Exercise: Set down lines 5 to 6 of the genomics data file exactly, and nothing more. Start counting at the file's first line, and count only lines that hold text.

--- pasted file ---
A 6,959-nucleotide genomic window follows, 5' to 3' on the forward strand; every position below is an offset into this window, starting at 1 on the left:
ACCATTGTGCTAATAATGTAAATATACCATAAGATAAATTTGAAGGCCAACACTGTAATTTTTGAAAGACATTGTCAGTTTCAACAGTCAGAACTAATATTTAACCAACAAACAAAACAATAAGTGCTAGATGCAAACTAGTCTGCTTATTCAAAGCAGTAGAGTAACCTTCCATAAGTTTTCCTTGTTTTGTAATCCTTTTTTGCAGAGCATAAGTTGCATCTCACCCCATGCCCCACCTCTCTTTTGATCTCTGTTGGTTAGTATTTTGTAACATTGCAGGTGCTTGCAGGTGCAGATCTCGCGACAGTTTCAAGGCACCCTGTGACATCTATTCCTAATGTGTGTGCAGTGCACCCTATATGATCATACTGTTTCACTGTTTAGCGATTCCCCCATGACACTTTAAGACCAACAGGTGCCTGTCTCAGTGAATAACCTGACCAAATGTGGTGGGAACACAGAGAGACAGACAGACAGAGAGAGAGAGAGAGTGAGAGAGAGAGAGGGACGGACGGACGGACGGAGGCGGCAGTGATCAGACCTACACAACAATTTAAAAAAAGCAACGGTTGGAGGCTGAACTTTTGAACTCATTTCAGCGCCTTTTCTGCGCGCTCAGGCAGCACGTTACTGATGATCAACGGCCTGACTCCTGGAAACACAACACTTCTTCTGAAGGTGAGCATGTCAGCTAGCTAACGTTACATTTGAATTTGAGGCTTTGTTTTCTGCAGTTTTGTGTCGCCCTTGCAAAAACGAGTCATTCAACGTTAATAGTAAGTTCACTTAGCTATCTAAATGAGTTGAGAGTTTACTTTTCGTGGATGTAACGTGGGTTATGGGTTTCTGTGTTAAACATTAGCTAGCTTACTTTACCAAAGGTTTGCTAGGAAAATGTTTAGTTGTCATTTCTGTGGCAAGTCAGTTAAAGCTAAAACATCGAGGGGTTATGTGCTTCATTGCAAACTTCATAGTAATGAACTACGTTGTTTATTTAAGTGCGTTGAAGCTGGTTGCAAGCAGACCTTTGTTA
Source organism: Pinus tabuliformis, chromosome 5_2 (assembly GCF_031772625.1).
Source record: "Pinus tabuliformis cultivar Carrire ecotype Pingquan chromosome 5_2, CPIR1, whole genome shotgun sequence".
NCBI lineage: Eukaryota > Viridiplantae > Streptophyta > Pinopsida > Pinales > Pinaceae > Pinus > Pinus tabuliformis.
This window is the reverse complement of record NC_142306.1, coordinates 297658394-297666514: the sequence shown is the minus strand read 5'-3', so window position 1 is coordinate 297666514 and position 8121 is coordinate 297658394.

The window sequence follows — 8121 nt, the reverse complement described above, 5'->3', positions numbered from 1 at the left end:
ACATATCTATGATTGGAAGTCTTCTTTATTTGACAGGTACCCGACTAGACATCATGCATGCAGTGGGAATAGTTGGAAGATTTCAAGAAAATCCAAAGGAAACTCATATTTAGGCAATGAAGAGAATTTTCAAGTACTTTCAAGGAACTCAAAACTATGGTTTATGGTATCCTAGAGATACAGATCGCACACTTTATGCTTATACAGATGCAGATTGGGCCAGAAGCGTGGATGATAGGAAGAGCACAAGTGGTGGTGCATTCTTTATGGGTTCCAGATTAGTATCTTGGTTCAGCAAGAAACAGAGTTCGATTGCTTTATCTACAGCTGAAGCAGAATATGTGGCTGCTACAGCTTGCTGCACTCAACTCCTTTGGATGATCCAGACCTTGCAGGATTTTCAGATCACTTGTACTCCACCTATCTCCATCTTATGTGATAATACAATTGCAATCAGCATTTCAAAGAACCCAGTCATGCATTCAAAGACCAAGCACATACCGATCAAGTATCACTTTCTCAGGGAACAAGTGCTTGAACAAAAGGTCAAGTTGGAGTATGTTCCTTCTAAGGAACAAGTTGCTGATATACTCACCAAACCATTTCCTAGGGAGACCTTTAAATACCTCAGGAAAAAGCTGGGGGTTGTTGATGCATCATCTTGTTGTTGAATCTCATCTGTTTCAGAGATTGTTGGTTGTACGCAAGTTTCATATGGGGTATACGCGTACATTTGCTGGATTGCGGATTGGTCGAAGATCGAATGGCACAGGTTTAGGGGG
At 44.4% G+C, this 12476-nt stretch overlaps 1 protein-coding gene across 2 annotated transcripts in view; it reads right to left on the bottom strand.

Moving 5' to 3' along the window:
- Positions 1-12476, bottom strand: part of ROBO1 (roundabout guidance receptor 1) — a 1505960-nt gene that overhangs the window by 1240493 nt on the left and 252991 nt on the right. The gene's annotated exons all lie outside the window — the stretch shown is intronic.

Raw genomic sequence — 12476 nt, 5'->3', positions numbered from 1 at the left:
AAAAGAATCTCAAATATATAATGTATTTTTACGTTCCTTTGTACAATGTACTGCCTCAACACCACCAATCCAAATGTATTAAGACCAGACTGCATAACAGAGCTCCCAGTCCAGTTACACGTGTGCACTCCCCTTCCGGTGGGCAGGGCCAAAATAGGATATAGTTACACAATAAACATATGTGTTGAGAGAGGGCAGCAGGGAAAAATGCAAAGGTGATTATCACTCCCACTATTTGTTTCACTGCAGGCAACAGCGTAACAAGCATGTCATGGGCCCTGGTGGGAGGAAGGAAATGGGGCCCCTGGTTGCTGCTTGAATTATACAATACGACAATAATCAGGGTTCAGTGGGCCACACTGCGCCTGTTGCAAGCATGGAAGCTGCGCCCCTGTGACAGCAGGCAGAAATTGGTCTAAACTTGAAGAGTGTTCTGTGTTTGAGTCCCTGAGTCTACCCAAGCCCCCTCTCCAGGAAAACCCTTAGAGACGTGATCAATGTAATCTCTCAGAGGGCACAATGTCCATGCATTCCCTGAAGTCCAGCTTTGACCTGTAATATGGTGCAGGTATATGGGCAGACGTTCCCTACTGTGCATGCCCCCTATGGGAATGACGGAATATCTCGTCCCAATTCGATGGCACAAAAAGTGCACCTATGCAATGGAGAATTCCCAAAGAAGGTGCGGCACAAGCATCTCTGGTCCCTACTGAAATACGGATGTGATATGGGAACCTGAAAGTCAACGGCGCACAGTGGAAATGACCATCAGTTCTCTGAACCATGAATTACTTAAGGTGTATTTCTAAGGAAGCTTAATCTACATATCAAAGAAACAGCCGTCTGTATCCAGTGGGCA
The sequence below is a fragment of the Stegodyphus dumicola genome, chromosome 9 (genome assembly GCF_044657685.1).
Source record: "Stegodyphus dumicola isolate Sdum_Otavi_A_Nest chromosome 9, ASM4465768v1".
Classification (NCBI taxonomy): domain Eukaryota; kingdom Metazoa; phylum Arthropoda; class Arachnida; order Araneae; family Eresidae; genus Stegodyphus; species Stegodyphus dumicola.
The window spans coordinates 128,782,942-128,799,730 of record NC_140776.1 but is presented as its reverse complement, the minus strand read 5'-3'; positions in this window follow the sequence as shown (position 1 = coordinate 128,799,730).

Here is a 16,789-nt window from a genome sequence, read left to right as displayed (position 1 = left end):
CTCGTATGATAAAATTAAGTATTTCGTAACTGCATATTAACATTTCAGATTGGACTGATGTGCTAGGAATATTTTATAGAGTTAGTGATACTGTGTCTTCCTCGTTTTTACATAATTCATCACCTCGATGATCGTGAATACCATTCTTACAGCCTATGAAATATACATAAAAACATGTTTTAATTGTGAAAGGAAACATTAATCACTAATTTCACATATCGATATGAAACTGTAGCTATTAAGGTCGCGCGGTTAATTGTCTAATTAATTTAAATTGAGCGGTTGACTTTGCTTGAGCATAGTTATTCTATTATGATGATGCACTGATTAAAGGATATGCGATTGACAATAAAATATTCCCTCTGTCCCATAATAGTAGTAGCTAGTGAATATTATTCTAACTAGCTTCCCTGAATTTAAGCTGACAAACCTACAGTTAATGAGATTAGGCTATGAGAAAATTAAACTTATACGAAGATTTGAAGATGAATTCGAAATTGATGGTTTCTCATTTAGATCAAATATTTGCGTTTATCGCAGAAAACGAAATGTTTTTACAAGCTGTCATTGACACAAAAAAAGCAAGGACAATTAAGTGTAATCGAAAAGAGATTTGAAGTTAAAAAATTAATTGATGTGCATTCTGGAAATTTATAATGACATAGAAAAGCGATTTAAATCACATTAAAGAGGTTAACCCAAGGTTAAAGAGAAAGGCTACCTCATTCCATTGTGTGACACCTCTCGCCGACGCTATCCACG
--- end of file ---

NCBI lineage: Eukaryota > Viridiplantae > Streptophyta > Pinopsida > Pinales > Pinaceae > Pinus > Pinus tabuliformis.
This window is the reverse complement of record NC_142306.1, coordinates 297658394-297666514: the sequence shown is the minus strand read 5'-3', so window position 1 is coordinate 297666514 and position 8121 is coordinate 297658394.